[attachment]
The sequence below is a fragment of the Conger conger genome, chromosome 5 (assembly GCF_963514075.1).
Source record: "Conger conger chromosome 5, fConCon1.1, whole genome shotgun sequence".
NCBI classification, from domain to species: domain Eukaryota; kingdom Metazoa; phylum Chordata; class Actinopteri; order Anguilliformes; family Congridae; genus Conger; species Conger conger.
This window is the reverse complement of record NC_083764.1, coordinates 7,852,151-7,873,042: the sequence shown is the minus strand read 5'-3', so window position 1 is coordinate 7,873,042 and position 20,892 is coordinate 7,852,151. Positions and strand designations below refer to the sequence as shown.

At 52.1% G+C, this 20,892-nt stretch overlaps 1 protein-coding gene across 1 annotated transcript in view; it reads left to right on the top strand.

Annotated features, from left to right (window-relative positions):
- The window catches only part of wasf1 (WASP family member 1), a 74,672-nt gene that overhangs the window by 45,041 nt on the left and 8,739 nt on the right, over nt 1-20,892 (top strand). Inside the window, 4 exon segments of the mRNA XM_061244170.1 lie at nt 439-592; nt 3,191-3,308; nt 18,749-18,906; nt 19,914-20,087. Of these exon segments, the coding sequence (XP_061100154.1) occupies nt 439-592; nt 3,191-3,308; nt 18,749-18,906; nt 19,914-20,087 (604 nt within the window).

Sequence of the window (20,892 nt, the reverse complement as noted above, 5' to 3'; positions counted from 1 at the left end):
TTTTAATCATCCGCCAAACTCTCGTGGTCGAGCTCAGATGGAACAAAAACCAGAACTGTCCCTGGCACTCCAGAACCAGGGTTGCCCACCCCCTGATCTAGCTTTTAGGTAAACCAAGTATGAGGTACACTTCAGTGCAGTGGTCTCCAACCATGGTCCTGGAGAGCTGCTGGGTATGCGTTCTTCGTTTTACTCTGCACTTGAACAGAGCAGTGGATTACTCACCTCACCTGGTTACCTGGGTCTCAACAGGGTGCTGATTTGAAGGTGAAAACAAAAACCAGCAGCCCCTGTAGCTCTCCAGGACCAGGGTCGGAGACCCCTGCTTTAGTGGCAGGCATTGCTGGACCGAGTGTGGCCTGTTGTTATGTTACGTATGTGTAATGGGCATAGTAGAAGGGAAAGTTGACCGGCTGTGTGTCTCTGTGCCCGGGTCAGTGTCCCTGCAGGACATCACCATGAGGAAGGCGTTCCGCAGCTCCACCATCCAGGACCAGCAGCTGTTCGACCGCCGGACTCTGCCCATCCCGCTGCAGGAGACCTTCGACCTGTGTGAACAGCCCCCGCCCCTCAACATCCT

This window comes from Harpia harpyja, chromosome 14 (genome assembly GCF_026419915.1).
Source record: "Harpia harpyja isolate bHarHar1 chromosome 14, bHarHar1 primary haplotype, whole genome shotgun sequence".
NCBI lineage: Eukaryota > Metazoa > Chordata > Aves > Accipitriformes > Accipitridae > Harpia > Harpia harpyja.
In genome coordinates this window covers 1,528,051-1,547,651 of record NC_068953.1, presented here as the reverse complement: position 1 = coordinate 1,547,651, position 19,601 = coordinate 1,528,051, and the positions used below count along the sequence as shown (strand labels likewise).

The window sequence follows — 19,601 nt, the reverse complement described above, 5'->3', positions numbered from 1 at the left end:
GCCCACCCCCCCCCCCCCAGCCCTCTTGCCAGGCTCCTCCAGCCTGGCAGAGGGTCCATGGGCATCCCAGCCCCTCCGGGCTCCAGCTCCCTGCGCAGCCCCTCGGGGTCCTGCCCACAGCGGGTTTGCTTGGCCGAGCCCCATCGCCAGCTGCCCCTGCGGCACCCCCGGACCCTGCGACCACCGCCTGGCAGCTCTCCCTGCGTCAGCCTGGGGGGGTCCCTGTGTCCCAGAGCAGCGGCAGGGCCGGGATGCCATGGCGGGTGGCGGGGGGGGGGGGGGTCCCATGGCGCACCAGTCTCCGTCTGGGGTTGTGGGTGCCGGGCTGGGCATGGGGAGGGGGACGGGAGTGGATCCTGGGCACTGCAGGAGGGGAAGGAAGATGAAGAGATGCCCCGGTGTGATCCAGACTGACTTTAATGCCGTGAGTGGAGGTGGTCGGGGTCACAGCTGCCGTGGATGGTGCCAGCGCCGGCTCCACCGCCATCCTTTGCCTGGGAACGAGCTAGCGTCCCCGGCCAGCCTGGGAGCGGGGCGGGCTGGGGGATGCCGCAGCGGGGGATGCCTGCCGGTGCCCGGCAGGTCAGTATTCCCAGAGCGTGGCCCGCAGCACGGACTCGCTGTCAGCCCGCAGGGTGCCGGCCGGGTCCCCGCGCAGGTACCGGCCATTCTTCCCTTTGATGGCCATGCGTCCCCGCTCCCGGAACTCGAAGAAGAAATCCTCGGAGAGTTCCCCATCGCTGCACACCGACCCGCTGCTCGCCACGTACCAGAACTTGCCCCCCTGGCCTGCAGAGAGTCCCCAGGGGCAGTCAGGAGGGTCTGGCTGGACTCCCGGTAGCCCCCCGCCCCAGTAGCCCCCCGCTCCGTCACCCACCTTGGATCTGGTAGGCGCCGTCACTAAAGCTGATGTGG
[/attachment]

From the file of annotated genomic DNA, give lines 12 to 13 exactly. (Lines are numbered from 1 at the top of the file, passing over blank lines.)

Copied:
NCBI lineage: Eukaryota > Metazoa > Chordata > Aves > Accipitriformes > Accipitridae > Harpia > Harpia harpyja.
In genome coordinates this window covers 1,528,051-1,547,651 of record NC_068953.1, presented here as the reverse complement: position 1 = coordinate 1,547,651, position 19,601 = coordinate 1,528,051, and the positions used below count along the sequence as shown (strand labels likewise).